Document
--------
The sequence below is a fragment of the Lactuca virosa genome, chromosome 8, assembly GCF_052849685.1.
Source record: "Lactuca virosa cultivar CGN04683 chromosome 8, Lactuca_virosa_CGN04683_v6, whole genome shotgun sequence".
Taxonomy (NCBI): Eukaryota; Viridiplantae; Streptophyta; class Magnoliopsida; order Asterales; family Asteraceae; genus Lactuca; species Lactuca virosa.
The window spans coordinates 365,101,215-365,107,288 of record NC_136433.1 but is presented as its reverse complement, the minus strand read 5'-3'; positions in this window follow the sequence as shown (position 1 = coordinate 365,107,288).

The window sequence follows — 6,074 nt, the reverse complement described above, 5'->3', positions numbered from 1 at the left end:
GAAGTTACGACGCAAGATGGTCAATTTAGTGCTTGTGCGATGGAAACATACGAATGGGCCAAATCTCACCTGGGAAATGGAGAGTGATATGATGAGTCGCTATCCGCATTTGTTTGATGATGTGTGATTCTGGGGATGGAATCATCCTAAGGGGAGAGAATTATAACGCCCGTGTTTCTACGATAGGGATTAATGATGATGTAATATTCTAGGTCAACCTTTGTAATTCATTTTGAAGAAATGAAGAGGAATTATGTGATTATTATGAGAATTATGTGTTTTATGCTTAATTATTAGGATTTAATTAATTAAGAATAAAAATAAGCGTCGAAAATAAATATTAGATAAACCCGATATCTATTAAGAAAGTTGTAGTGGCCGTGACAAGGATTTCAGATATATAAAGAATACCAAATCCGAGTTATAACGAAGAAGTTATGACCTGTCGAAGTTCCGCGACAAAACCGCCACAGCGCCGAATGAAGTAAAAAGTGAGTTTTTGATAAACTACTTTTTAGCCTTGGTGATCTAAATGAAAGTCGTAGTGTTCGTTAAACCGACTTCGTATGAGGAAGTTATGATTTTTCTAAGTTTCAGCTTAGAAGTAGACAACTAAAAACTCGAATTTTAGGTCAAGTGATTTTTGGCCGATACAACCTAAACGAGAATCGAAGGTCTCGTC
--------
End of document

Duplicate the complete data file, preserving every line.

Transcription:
The sequence below is a fragment of the Lactuca virosa genome, chromosome 8, assembly GCF_052849685.1.
Source record: "Lactuca virosa cultivar CGN04683 chromosome 8, Lactuca_virosa_CGN04683_v6, whole genome shotgun sequence".
Taxonomy (NCBI): Eukaryota; Viridiplantae; Streptophyta; class Magnoliopsida; order Asterales; family Asteraceae; genus Lactuca; species Lactuca virosa.
The window spans coordinates 365,101,215-365,107,288 of record NC_136433.1 but is presented as its reverse complement, the minus strand read 5'-3'; positions in this window follow the sequence as shown (position 1 = coordinate 365,107,288).

The window sequence follows — 6,074 nt, the reverse complement described above, 5'->3', positions numbered from 1 at the left end:
GAAGTTACGACGCAAGATGGTCAATTTAGTGCTTGTGCGATGGAAACATACGAATGGGCCAAATCTCACCTGGGAAATGGAGAGTGATATGATGAGTCGCTATCCGCATTTGTTTGATGATGTGTGATTCTGGGGATGGAATCATCCTAAGGGGAGAGAATTATAACGCCCGTGTTTCTACGATAGGGATTAATGATGATGTAATATTCTAGGTCAACCTTTGTAATTCATTTTGAAGAAATGAAGAGGAATTATGTGATTATTATGAGAATTATGTGTTTTATGCTTAATTATTAGGATTTAATTAATTAAGAATAAAAATAAGCGTCGAAAATAAATATTAGATAAACCCGATATCTATTAAGAAAGTTGTAGTGGCCGTGACAAGGATTTCAGATATATAAAGAATACCAAATCCGAGTTATAACGAAGAAGTTATGACCTGTCGAAGTTCCGCGACAAAACCGCCACAGCGCCGAATGAAGTAAAAAGTGAGTTTTTGATAAACTACTTTTTAGCCTTGGTGATCTAAATGAAAGTCGTAGTGTTCGTTAAACCGACTTCGTATGAGGAAGTTATGATTTTTCTAAGTTTCAGCTTAGAAGTAGACAACTAAAAACTCGAATTTTAGGTCAAGTGATTTTTGGCCGATACAACCTAAACGAGAATCGAAGGTCTCGTC